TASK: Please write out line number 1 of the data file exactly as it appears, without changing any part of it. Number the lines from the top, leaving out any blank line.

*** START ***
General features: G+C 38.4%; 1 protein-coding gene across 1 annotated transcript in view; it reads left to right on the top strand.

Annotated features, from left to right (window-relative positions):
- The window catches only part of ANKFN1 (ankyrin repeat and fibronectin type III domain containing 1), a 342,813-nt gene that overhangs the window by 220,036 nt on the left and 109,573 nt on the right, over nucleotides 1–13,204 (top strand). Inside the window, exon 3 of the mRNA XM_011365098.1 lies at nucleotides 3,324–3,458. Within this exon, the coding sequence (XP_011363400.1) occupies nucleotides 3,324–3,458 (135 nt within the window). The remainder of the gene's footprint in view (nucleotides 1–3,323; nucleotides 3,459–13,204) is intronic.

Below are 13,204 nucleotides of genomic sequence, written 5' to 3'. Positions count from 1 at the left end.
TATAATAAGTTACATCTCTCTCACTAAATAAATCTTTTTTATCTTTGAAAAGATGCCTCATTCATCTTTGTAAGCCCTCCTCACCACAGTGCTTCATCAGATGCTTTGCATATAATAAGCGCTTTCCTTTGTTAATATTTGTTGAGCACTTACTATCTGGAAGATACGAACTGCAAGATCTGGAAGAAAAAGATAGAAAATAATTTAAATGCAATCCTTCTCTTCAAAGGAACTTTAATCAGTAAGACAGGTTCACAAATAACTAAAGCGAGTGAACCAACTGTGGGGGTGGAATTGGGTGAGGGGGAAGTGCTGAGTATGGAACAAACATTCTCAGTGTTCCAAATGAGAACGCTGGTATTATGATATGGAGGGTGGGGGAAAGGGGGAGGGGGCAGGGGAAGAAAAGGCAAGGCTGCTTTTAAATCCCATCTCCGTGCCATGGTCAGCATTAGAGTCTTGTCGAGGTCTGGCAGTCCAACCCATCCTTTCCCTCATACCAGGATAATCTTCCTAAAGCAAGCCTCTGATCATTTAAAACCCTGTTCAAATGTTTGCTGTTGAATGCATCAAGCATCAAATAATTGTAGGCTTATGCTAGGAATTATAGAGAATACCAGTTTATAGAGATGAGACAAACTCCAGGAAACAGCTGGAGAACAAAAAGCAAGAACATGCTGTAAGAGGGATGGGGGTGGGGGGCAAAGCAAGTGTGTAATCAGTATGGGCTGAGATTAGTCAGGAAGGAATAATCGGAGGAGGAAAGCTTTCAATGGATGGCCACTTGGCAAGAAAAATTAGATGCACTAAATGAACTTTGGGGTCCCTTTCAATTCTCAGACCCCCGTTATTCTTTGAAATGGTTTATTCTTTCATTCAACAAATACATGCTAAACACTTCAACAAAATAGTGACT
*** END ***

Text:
General features: G+C 38.4%; 1 protein-coding gene across 1 annotated transcript in view; it reads left to right on the top strand.